Fact or fiction?
I’ve been designing electronic circuits for 50 years. It took nearly half that number of years for me to finally come to grips with the importance of power supplies in circuits.
In my earlier days, I thought of power supplies like most engineers: necessary add-ons to the all-important bit that handles signal. All that was needed was to keep them adequate in terms of current and voltage delivery, clean, regulated, and low noise. The important parts, the circuitry that mattered, was separate.
Knowledge and hubris are powerful cocktails that keep us from learning. I needed to pull my head out of the expert’s books and venture into the wild unknown where discovery and progress are made.
Here’s the thing. Power supplies and signal circuitry are part of a system in the same way your heart and arteries work together: separate, yet each inexorably tied to the other.
The problem for engineers to grasp this concept is made difficult because of the way we see schematics. A typical schematic separates the power supply from the signal circuitry, thus encouraging engineers to ignore them as a system. Take a look at this schematic as an example.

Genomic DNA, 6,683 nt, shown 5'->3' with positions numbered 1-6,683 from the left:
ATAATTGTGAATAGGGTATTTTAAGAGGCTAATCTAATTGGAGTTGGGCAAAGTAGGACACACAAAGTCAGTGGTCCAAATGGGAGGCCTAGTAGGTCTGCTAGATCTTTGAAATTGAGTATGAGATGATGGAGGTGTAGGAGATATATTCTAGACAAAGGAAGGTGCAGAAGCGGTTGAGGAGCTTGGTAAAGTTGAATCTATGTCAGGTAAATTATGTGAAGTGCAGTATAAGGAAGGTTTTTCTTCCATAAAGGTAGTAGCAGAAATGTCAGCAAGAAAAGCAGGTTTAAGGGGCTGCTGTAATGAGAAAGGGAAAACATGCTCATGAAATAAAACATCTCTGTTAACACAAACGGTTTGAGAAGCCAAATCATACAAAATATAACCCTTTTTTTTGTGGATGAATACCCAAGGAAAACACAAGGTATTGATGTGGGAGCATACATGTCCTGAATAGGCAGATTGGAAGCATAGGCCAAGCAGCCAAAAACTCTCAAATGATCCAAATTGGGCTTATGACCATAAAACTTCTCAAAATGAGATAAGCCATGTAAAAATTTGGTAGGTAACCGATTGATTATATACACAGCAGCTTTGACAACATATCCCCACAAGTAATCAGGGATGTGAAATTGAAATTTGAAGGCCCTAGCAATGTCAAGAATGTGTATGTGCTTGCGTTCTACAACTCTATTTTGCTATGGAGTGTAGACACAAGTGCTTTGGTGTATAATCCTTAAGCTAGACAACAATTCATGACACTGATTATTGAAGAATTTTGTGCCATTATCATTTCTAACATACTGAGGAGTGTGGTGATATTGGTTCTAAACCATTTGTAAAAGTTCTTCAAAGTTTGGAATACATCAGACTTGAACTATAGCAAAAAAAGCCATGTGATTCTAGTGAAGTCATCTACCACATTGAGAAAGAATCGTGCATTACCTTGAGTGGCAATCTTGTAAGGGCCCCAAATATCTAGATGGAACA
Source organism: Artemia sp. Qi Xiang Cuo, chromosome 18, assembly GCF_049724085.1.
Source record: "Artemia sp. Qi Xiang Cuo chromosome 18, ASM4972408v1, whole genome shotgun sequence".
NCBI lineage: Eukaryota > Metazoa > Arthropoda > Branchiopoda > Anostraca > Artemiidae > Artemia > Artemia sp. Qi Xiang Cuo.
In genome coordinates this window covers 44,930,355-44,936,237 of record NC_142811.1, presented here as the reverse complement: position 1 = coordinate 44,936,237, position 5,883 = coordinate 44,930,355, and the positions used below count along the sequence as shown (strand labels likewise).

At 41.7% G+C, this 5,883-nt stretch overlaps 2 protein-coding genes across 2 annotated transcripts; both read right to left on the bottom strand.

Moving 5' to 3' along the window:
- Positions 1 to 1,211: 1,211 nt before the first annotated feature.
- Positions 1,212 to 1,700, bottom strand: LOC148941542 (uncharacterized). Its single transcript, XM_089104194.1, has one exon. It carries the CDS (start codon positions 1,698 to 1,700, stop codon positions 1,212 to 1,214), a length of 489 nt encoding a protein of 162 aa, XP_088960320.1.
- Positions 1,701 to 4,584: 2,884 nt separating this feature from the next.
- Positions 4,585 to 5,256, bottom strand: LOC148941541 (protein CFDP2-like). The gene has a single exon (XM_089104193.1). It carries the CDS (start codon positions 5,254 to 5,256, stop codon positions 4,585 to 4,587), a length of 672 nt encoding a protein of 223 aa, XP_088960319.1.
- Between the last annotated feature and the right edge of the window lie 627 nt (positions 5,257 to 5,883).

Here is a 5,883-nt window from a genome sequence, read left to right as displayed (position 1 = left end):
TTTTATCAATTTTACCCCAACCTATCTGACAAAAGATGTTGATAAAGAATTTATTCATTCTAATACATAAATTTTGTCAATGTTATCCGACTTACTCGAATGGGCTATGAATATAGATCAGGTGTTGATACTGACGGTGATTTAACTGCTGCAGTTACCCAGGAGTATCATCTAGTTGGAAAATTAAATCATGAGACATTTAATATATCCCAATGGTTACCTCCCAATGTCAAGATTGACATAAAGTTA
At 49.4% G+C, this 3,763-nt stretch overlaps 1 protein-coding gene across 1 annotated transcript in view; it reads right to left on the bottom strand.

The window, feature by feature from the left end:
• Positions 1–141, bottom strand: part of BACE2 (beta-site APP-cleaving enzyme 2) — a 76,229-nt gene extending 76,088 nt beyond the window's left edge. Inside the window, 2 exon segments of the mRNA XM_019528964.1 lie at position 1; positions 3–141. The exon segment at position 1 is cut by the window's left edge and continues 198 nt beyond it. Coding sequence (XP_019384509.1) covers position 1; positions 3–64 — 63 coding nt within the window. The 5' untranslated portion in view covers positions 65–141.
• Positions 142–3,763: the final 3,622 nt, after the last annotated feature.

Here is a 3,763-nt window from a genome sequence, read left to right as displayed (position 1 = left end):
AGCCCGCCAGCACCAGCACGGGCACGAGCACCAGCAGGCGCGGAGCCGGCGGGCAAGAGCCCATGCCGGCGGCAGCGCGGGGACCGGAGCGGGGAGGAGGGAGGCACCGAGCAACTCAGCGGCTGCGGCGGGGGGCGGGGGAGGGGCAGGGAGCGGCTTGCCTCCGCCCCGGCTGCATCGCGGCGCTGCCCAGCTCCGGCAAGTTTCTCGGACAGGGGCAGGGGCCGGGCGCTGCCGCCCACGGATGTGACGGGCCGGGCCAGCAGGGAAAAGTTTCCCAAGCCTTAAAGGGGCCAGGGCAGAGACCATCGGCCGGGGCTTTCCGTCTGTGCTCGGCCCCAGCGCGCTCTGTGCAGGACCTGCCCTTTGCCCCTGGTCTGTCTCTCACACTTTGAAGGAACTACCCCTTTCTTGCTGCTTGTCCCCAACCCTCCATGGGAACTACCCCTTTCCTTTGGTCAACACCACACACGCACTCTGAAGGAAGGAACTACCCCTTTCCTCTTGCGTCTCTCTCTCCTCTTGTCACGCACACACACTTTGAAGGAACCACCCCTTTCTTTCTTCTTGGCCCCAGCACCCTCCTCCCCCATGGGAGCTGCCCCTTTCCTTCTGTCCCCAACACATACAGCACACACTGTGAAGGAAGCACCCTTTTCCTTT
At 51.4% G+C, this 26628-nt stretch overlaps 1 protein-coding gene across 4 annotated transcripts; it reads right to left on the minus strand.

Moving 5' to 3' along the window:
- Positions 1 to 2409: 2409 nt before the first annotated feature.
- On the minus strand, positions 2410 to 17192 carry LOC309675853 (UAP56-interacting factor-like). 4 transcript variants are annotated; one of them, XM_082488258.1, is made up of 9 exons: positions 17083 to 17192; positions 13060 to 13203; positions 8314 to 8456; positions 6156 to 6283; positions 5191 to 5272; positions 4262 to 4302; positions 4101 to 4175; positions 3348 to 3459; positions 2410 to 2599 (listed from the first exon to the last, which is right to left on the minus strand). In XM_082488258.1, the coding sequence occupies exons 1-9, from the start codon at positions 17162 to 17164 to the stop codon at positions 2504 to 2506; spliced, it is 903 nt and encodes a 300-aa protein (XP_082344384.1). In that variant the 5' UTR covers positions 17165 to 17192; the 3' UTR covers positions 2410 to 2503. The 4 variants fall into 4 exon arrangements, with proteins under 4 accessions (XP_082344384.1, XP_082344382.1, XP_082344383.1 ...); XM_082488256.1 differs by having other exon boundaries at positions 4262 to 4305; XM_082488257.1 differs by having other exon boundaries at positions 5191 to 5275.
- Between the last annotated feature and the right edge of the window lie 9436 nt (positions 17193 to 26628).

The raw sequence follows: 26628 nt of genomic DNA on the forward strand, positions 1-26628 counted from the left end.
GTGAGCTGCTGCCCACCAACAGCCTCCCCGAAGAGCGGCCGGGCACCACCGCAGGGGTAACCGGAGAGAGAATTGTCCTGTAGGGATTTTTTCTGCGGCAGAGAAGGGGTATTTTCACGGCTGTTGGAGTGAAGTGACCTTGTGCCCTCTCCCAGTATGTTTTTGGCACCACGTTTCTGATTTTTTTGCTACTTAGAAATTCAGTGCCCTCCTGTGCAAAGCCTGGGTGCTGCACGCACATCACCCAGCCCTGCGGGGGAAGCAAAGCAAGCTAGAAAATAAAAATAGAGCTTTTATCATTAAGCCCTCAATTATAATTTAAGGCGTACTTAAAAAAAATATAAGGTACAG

What you’re seeing is the signal schematic. Note the power supply isn’t even shown. Rather, it’s implied with a simple +/-63 volt indication on the far right. If we had the complete schematic we’d have a second page that showed the power supply as a separate and (almost) unrelated diagram. In reality, they are not separated, just like my example of your circulatory plumbing.
When we look at the power supply and amplifier as a unit we suddenly realize the amplifier is a mere extension of the power supply, not the other way around. The valves (be they transistors or tubes) control the flow of what the power supply is capable of delivering. Here, power supply speed, current, transient response, wire or circuit trace impedance, energy storage and recovery, and grounding issues all play into the quality of what we hear.
So, the answer of whether or not power supplies matter as much as circuitry is a simple yes. Hell yes!